“Oh, God, I beg of you . . . / Next birth don’t give me a daughter / Give me hell instead.” These are the lyrics from a folk song in India. Tragic as they are, they express a basic truth, that the lives of girls are much more difficult than those of boys, and the hard road starts at birth.
The lyrics – quoted in “Because I am a Girl,” a new report by the child-development agency Plan International – sum up the way life for young females all over the planet, not just in the developing nations.
And parents know this, even in Canada. I have heard successful women tell me privately that they were secretly grateful to have given birth to boys, knowing just how much tougher daughters would need to be to survive. The thought that their girls would suffer the way they had was just too painful.
I find it interesting that these women would never say this in public. Is it an admission of the failure of our generation of women? Did the battle come to naught?
Indeed, most Canadian parents of daughters would say their girls matter more than they do, and that the fate of the next generation is their deepest concern. It’s why we’re switching light bulbs, recycling, driving less and trying to buy local food. And then we teach our daughters to balance a household budget, to work hard in school so as to get a satisfying and well-paying job, to be strong in themselves but to help their girlfriends, too.
Most of us have this inaccurate notion that life is improving for girls, so much so that journalists write stern reports on the slide in boys’ achievement in high school, apparently caused by the boys’ notion that studying hard is uncool. It was a concern never expressed in the days when girls were expected to be second-best and work on their prettiness instead of their marks.
The content of “Because I am a Girl,” then, feels profoundly shocking – and serves as a call to action. The report states that up to 100 million girls are aborted or killed as infants because of their gender. They are the “disappeared.” If a girl lives, she is at particular risk at every stage of her life.
Worldwide, 70 per cent of the 1.5 billion people who live on only $1 a day are female. And despite the fact that the UN has repeatedly said that the key to raising populations from poverty is to educate neglected girls, 96 million women ages 15 to 24 worldwide cannot read or write, a number almost double that of males. There are 62 million girls not even attending primary school.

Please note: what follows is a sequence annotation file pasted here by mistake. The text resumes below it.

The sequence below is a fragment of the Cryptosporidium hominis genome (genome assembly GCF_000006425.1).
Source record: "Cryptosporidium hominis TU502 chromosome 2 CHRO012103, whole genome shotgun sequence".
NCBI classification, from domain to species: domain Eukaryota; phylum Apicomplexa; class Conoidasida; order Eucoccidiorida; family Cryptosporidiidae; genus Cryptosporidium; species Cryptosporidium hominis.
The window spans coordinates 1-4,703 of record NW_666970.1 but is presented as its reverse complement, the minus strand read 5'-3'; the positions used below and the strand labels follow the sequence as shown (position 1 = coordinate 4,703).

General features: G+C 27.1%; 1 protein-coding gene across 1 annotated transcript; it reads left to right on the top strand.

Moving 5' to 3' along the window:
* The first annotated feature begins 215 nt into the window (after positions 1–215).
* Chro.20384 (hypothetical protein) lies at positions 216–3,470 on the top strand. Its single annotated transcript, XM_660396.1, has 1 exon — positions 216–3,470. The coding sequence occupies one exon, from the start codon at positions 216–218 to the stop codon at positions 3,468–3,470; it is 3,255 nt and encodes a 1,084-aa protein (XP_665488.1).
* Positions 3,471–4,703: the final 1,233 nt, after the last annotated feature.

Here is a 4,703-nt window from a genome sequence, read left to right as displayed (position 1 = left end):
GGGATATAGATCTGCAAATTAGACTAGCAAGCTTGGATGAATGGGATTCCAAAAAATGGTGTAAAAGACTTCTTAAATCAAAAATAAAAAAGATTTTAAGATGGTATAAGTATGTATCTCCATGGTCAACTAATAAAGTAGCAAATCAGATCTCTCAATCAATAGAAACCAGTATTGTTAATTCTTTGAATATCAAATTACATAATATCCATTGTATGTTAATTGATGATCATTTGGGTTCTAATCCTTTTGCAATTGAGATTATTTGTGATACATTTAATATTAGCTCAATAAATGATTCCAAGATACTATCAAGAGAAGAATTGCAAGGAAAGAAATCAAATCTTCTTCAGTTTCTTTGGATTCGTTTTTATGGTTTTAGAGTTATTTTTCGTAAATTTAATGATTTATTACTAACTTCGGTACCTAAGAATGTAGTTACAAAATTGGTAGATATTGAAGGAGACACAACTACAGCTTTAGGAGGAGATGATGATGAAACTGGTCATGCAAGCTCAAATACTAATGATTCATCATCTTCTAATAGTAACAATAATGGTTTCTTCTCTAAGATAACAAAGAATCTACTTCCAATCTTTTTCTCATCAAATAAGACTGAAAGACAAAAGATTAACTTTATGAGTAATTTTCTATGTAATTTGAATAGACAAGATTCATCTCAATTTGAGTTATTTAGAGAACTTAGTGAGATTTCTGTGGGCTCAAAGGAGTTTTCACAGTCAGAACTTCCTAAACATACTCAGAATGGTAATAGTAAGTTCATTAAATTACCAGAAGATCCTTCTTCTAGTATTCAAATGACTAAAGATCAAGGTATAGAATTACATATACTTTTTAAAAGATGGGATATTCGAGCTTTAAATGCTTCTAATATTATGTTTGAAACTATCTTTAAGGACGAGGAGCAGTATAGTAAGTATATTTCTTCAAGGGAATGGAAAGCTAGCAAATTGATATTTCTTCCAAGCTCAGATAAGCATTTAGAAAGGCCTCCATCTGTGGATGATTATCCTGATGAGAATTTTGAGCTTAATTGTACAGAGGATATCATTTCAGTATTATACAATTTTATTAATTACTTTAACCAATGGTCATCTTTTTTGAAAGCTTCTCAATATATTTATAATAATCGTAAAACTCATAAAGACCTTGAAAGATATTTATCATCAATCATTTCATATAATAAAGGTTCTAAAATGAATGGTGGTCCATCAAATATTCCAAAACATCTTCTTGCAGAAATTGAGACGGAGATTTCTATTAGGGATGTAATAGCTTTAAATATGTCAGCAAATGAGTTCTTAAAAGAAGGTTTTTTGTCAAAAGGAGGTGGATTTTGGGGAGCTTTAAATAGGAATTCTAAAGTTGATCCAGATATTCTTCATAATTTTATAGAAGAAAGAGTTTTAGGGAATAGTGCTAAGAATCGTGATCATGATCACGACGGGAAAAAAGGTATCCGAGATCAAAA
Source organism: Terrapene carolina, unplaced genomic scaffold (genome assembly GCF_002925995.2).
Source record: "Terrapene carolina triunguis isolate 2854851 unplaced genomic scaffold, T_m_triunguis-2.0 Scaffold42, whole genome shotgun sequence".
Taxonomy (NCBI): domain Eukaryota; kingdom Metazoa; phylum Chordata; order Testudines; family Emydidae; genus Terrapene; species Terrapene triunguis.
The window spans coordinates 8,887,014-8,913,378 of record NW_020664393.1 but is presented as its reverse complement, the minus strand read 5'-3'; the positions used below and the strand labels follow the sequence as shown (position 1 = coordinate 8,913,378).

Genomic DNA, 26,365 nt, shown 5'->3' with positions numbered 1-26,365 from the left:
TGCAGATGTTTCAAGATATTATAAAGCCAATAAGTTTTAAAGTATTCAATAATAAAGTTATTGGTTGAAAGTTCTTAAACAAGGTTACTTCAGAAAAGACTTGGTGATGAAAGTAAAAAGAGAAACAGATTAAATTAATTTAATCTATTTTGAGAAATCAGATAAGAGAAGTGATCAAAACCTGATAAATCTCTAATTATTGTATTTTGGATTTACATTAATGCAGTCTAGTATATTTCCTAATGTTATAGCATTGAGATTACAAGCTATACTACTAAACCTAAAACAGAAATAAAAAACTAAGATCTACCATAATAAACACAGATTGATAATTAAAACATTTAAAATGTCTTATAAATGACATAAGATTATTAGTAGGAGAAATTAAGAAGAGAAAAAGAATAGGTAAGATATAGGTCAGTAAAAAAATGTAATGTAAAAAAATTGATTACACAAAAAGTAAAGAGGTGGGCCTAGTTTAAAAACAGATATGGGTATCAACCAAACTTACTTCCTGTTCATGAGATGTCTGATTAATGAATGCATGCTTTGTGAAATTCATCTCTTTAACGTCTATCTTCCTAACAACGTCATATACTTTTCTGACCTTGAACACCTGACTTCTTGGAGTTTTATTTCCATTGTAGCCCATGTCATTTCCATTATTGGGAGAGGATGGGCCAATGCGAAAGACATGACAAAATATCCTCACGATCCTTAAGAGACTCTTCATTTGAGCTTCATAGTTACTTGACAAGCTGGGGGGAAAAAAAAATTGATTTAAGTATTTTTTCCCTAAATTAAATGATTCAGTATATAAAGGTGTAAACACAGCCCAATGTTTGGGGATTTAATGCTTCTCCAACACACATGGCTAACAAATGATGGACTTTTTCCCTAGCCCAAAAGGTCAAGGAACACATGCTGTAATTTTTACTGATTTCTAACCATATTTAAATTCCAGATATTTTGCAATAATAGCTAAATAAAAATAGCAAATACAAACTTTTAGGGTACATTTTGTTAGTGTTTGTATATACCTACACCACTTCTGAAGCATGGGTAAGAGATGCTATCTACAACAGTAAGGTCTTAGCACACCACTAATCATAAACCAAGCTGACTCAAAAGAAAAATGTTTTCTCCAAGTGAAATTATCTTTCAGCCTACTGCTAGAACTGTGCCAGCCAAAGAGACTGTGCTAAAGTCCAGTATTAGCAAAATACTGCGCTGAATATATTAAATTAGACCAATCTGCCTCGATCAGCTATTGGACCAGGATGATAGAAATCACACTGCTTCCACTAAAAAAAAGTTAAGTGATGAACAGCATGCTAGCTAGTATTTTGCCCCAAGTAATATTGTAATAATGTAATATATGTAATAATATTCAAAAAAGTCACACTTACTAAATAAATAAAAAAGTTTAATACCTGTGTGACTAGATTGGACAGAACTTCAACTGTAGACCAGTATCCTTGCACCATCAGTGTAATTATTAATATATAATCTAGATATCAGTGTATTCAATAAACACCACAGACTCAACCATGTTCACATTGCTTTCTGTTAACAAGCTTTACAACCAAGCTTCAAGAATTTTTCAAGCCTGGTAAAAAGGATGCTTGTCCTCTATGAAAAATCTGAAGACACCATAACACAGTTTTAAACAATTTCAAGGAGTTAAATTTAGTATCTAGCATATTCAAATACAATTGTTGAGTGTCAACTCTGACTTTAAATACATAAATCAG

In many industrialized countries, girls’ reading scores are well above boys’. Girls prosper in school and university (waiting for the blank wall of the workplace, where they will again come second to men). Meanwhile, in Bangladesh, a World Values Survey showed that two-thirds of male respondents said university education should be prioritized for boys. One in 13 American males held this opinion. Amazing.
Pregnancy is the leading cause of death in young women ages 15 to 19. Balance this against the U.S. statistic that murder is the leading cause of death among pregnant American women. If it isn’t health care or malnutrition, it is hatred that destroys pregnant women.
This violence begins very early. Nearly 50 per cent of sexual assaults worldwide are against girls 15 or younger. These are children. Here I must add that I am increasingly astonished by what is being revealed to me by women my age (I am 47) about sexual attacks on them when they were children. If we fiercely repress these stories in Canada, imagine what it must be like in countries where little girls have no recourse, no health care, no rights.
We hear all the time about how we have ravaged the planet. In “Because I am a Girl,” we see how we have done the same with half our human beings, for reasons just as irrational and selfish.
Pleasingly, the report ends with a quote from a 17-year-old Canadian girl: “Girl power is about being yourself, sticking up for your rights, and not being afraid of the challenges that the world throws at you.”
Compare that to the heartbreaking Indian folk song. We have come far in Canada in helping our beloved girls. Let’s do more here, and even more internationally. Would AIDS, global warming and the Iraq war be nearly as grim if girls had been educated to assume equal prominence on the world stage?